Because the sinless Savior died
My sinful soul is counted free
For God the Just is satisfied
To look on Him and pardon me
To look on Him and pardon me
We closed the final session of GAFCON2013 singing Before the Throne of God Above. After many hours of conversation, debate, teaching, and testimony, these words hit me in a way that they have not before. My friends, it is this amazing truth of substitutionary atonement that is the unchanging hope for those who believe in the Gospel. We follow a Savior who put Himself in our place. And when God forgives me, He does it because He is looking at Jesus. Why would we ever want another Gospel? Why would we decrease the necessity of Jesus’ death in our place? Why would we not exalt Him for what He has done?
As we discussed the future of the Anglican Communion and the choices of so many to believe a false Gospel, this song and these words captured what makes us tick and why the Church Universal is the hope of the world. How precious is the Gospel! How precious is the truth that we have a way out of temptation and forgiveness when we sin and a Leader who sets us free. Thank you God, Father Son and Holy Spirit.
New to Anglicanism?
One of the chief ways that Anglicans define who they are in communion with is by ‘showing up.’ If you are invited to a meeting, it means there is a desire to be in communion with you. If you say no or if you are not invited, it means there is a break in communion. So meetings like GAFCON are significant because ‘showing up’ means something. And we do this at all levels of our interaction– diocesan meetings, provincial meetings like our Anglican Assembly next June, and global meetings like GAFCON.
When Anglicans get together, they usually write a paper. They want to remember what God said and did. They want to capture the conversations, significant teaching, and things that still need to be settled. For GAFCON, that paper is called The Nairobi Communique. It is excellent.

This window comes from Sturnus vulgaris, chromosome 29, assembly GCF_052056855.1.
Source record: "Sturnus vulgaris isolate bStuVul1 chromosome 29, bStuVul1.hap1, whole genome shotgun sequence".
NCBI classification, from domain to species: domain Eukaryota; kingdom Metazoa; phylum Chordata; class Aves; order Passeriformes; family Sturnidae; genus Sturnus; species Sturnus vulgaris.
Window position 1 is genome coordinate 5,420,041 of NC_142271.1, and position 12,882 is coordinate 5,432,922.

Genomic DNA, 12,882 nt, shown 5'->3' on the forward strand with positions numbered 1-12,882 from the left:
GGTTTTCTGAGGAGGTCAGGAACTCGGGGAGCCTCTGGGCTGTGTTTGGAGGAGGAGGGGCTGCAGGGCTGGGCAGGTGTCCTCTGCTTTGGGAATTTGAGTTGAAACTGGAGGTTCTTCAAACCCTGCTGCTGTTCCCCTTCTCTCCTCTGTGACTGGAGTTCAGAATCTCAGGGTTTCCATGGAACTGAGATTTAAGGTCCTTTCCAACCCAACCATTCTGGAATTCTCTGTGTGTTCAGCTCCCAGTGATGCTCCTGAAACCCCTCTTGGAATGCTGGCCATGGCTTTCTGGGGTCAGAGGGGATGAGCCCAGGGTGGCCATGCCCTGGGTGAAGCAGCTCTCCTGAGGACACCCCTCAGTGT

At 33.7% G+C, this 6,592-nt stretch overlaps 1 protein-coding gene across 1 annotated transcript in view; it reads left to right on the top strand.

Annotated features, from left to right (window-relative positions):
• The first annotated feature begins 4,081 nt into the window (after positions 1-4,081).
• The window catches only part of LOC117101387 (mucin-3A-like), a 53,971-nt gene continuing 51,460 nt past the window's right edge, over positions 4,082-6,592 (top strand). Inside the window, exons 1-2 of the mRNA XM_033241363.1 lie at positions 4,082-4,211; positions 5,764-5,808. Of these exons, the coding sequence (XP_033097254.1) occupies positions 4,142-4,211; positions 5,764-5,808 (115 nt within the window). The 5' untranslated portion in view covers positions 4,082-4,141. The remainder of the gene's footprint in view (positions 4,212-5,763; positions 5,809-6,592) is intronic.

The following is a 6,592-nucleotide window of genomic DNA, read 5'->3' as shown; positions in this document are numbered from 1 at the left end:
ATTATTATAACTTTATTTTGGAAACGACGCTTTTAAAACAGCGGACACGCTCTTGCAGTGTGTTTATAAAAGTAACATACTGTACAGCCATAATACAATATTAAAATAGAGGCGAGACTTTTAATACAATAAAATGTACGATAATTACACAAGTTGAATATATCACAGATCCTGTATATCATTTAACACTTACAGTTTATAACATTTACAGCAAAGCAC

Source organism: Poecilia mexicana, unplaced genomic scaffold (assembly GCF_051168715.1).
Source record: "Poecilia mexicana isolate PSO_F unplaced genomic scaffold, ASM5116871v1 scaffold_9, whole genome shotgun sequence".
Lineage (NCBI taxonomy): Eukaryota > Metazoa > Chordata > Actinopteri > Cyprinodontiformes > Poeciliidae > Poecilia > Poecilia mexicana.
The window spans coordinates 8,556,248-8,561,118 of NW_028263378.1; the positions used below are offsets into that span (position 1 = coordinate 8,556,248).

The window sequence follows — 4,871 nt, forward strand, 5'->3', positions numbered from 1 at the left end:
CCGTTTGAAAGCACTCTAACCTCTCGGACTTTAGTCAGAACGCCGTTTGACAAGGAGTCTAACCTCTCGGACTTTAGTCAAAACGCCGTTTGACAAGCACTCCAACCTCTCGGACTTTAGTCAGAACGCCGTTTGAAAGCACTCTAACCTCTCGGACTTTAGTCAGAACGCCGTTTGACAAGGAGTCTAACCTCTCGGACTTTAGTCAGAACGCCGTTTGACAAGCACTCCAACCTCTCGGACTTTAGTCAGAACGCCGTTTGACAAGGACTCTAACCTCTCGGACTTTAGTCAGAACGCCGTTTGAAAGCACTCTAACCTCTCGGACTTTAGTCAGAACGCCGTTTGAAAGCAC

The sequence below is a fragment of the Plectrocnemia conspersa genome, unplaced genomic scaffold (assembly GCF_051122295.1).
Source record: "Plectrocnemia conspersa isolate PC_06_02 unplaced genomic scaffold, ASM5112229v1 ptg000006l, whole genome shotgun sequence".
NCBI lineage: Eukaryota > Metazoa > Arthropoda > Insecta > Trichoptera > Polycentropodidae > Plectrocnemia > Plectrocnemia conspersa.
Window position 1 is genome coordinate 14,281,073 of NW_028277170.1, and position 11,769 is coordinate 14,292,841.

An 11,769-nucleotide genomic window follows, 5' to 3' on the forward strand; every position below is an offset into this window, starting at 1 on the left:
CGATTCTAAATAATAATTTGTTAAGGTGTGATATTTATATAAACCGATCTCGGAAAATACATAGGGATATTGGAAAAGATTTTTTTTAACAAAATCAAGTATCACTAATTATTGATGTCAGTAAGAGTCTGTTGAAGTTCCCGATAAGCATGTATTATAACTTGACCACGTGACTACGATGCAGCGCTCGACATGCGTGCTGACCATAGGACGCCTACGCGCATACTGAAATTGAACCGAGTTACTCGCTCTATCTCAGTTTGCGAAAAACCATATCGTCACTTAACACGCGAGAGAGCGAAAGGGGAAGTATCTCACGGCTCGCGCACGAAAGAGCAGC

It was written by a team over the week of GAFCON. They received input from our studies in Ephesians and from each of the mini-conferences. All of the delegates were presented a draft and allowed to offer comments and critique. The team took all of that feedback and edited the draft. When it was read this morning, by John Senyoni and his wife [from Uganda Christian University], I was in tears. Sure, I cry a lot. But, I had a strong sense that the communique was a gift from the Holy Spirit– and a probably source of future suffering. It is so helpful to be clear. But clarity invites pushback. I urge you to read it– especially if you worship in an Anglican church. It is a key part of our present history.
Some other quick highlights…
This is Peter Lebhar. He is on InterVarsity staff in Tallahassee, FL. I had a wonderful conversation with him about the possible future transition from IV staff to being the Rector of a parish. He is doing great work on campus, but also exploring how he can take his passion for the Gospel and his desire to see people reconciled to Jesus into an Anglican church plant. I was so encouraged that there are folks like him considering ordained ministry. I loved talking about InterVarsity staples: Inductive Bible Study, New Student Outreach, and Multi-Ethnicity and how those things can translate into a parish. Could their be a nascent pipeline of InterVarsity staff coming into Anglican Parish Ministry? It’s happening in Florida.
On the bus this morning, I sat down next to the Bishop of Paraguay. We talked about all the things that God is doing in that nation. We also talked about how the US has done ‘missions’ poorly in the past and the need for American teams to enter as learners and servants. He directly spoke to the unhelpfulness of ‘paternalistic relationships’. I really appreciated his experience and wisdom. It’s a conversation that I hope to continue. Restoration is seeking to actively develop ministry partnerships in Arlington and abroad with our brothers and sisters from Latin America. Who knows how God will continue to grow the good work that has already begun in places like Casa Chirilagua?
I’ll admit it. I was scared. The three of them were standing by themselves– maybe waiting for somebody. I couldn’t think of anything to say to them beyond ‘hi.’
But what I wanted to say was– ‘I admire your courage and your faithfulness. Thank you for loving Jesus in a REALLY hard place. I have a dear friend who is from your country. I pray for what God is doing there. I wonder how a church like mine could support you.’ It felt a little too gushy. But that’s where my heart was.
So I walked over and introduced myself. I awkwardly said, ‘I don’t really know what to say, but I am so glad you are here.’ They told me about the college they teach in. They told me about their families. They told me about their hopes as theological teachers and I asked if I could pray. It was feeble, but heartfelt.
The Gospel will change the world. It is growing on college campuses, in the mountains of Paraguay, and in a small building that teaches Myanmar pastors how to declare the incredible truth that Someone stood in our place– And it changed everything.
Thank you for praying me through GAFCON. Looking forward to GAFCON 2018.
-DavidPosted by David Hanke on Oct, 26 2013 | 0 comments